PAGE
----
The question title may be a bit misleading - it's hard to word my issue. Apologies in advance.


I am 27 and my sister is 23. We stand to inherit a 1500 sq. foot home should anything happen to my mom, who currently owns the home. My mom is nearing 60 years of age.

The issue

My sister and I are like night and day. I completed both a bachelor's and a master's degree debt free, have $100,000+ in savings and got hired out of college as a software developer at a healthy $90,000 starting salary. My sister on the other hand has a long history of psychiatric problems, drug use and promiscuity. She has dropped out of college and has net earnings of < $5,000 annually. She never has more than $20 in her bank account and spends all her money on reiki healing, crystals and all that other pseudoscientific healing garbage. My sister also lives off my mom and has never held a serious job. Psychiatrists have suggested diagnoses of both schizophrenia and/or borderline personality disorder.

I have severe concerns about inheriting a home jointly with someone who is disordered should anything happen to my mom. Myself and my sister get along (usually) however the big issue is that she has nowhere to go should my mom pass away and will refuse to sell the home whereas I want to sell the home as fast as possible such that I do not own a joint venture with her. She does not understand that owning a home doesn't mean one "owns" the home - there is mortgage to pay, property taxes, utilities, etc. In her opinion, this is a conspiracy by Big Brother government to overthrow the public. Inevitably, the home will be lost due non-payment, neglect, among other possibilities.

The question

A question from my mom: Is it possible to re-draft a will such that a third party could sell the home on our behalf? What are the steps involved?

  • Find a lawyer... – BlueDogRanch Apr 22 '19 at 3:23
  • Jurisdiction? What's the proposed role of the third party? – Greendrake Apr 22 '19 at 4:27
  • Oops, I knew I was forgetting something. We are in Vancouver, Canada. The role of the third party would be to sell the home and divide the assets between myself and my sister. My sister herself will not want to sell the home as she will have no where to go (her income level is far too low) however this will ultimately lead to the home being lost due to non-payment, neglect, etc. Myself sharing the home with her is NOT an option: I do not have the training nor the experience to live with someone who has psychosis. – James Apr 22 '19 at 4:34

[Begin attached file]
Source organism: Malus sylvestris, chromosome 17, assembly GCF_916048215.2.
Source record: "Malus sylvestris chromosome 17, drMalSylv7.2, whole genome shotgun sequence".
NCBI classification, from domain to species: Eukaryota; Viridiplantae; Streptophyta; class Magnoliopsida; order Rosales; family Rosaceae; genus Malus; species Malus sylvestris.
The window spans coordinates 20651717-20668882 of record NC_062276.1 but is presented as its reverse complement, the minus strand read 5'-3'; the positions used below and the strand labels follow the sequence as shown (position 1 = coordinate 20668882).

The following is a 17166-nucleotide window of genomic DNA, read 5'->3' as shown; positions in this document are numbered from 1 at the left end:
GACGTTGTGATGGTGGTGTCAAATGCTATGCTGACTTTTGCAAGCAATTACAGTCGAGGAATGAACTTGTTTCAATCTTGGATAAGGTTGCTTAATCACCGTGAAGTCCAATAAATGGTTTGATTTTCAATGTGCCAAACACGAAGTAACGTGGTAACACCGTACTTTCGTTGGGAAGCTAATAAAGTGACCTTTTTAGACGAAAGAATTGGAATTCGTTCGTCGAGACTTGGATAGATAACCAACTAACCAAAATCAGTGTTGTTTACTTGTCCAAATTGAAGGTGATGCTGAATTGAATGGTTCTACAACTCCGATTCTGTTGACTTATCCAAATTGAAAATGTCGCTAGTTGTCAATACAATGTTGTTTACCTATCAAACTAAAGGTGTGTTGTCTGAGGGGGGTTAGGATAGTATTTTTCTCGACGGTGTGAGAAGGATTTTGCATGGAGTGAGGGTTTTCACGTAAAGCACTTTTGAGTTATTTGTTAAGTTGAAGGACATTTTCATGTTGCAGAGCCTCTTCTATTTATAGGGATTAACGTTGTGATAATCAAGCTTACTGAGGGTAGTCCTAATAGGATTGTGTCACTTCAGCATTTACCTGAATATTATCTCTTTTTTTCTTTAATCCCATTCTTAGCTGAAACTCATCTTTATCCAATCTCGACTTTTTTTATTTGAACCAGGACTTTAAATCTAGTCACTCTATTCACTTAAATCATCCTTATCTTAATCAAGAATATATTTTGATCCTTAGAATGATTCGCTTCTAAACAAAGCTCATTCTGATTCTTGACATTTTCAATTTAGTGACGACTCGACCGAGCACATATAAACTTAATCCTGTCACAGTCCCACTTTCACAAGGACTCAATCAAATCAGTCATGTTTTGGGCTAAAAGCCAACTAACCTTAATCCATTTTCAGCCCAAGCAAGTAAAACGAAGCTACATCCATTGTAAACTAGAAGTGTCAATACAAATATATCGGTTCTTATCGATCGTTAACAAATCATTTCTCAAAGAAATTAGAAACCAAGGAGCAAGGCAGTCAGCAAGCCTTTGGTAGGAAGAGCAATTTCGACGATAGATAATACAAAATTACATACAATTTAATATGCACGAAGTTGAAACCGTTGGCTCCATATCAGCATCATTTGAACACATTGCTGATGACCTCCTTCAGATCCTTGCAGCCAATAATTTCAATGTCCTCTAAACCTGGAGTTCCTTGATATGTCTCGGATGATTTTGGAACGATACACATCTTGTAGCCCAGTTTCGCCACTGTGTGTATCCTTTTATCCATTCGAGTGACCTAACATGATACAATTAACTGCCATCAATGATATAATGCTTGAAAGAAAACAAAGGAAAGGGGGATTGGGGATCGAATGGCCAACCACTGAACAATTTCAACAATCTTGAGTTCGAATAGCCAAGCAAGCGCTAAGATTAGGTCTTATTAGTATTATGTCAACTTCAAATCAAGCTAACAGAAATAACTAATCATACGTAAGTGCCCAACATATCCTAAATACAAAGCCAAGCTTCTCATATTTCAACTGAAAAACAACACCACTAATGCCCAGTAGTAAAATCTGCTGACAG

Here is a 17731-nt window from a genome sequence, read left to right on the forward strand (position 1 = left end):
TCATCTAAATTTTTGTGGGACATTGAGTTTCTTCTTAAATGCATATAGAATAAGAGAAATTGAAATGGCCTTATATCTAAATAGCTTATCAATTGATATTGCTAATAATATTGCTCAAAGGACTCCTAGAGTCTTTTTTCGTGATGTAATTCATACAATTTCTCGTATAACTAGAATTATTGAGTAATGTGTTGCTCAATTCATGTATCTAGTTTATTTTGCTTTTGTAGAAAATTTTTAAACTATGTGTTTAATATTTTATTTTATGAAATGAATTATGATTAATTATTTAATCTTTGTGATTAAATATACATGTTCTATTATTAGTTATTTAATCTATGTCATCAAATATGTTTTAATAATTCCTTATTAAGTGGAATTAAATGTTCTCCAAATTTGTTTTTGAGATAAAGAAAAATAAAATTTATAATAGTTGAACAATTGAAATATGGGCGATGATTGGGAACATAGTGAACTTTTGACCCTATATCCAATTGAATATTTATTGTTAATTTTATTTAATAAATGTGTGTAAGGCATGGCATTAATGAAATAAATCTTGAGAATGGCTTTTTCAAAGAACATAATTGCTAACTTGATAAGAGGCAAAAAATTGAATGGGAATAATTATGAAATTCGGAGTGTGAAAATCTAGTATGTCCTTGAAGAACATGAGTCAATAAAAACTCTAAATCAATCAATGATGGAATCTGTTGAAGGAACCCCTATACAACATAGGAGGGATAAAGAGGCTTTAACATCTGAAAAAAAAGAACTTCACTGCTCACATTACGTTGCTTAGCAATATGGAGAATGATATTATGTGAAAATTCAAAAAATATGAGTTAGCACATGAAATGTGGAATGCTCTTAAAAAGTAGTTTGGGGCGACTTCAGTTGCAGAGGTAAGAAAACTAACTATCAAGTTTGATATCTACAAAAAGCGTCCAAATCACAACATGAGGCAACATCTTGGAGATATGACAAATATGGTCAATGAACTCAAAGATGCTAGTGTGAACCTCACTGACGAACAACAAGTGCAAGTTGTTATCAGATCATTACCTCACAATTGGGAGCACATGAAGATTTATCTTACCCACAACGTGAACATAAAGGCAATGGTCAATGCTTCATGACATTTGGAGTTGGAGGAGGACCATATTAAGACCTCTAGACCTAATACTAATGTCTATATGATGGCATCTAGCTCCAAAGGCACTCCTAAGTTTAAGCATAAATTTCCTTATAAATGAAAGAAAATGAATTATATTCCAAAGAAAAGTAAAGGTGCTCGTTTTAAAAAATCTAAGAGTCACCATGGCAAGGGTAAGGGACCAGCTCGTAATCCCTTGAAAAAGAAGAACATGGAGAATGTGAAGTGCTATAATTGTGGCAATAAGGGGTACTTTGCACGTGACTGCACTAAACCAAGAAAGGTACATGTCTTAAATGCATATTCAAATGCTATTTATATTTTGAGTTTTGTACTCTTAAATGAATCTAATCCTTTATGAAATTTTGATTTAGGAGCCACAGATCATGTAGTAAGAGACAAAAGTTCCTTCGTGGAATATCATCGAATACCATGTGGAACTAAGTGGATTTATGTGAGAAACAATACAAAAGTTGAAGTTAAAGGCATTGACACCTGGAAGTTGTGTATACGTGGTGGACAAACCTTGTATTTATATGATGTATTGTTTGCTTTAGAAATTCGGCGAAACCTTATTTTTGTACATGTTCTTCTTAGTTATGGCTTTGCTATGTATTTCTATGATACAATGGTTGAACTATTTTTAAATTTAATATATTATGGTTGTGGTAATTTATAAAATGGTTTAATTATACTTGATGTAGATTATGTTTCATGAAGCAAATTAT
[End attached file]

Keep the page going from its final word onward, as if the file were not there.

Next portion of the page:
• So why won't your mom will 100% to you so that you sell it and buy a separate smaller home for your sister? Would your mom rather trust this job to a third party? But nonetheless, you should look into trusts and talk to a lawyer about it. Trusts are used to solve issues that wills don't. – Greendrake Apr 22 '19 at 4:42
  • Not only my mom, but I would rather trust this to a third party as well. My sister can be manipulative and I don't want to be on the receiving end of threats if I "take the home". I can't stress this enough: my sister is not a normal functional human being - she is prone to extreme rage and has made serious threats against people in the past to the point where she was court ordered to remain institutionalized. – James Apr 22 '19 at 4:48

On this site, this question cannot be given an answer that will solve the issue. But directions as to what to explore/drive at can be given. Having researched these yourself, you will be in a far more equipped position when talking to a lawyer to get things underway.

Direction 1: Trusts

Your issue may not be solvable by a will because what a will does is essentially distribute assets. It simply specifies who gets what of what the deceased owned — as opposed to ordering people to do certain things. The house could certainly be granted to a third party, but there will be no way to oblige that party to sell it and transfer back to you; they could keep it for themselves and you and your sister would get nothing.

A trust (instead of a will) can probably be a solution.

Direction 2: Guardianship of your sister

Mentally ill persons can own property but their ability to decide what to do with it can be taken away by guardianship. So, if someone (you or a third party) obtains guardianship of your sister, she will no longer have a legal say of what to do with the house, but will still remain the beneficiary of her half of it.

  • Thank you for the thought out response. I am going to look into trusts but also consider the possibility of guardianship. Given her history of hospitalizations, I don't think obtaining guardianship will be an issue. – James Apr 22 '19 at 6:09

There's no reason in principle why the will should not direct the executor(s) to sell the house and use the money for the objects set out elsewhere in the will. However, this will only work if the executors are willing; either you are executor and your sister is not (which your mother may feel is unfair, even if the two of you are equal beneficiaries), or appoint a lawyer as executor. This latter will be costly (though many legal firms will agree to execute a will for a fixed percentage of the estate) and time-consuming (varying inversely with cost; a busy lawyer will put a low-paying estate at the back of the queue for his time).

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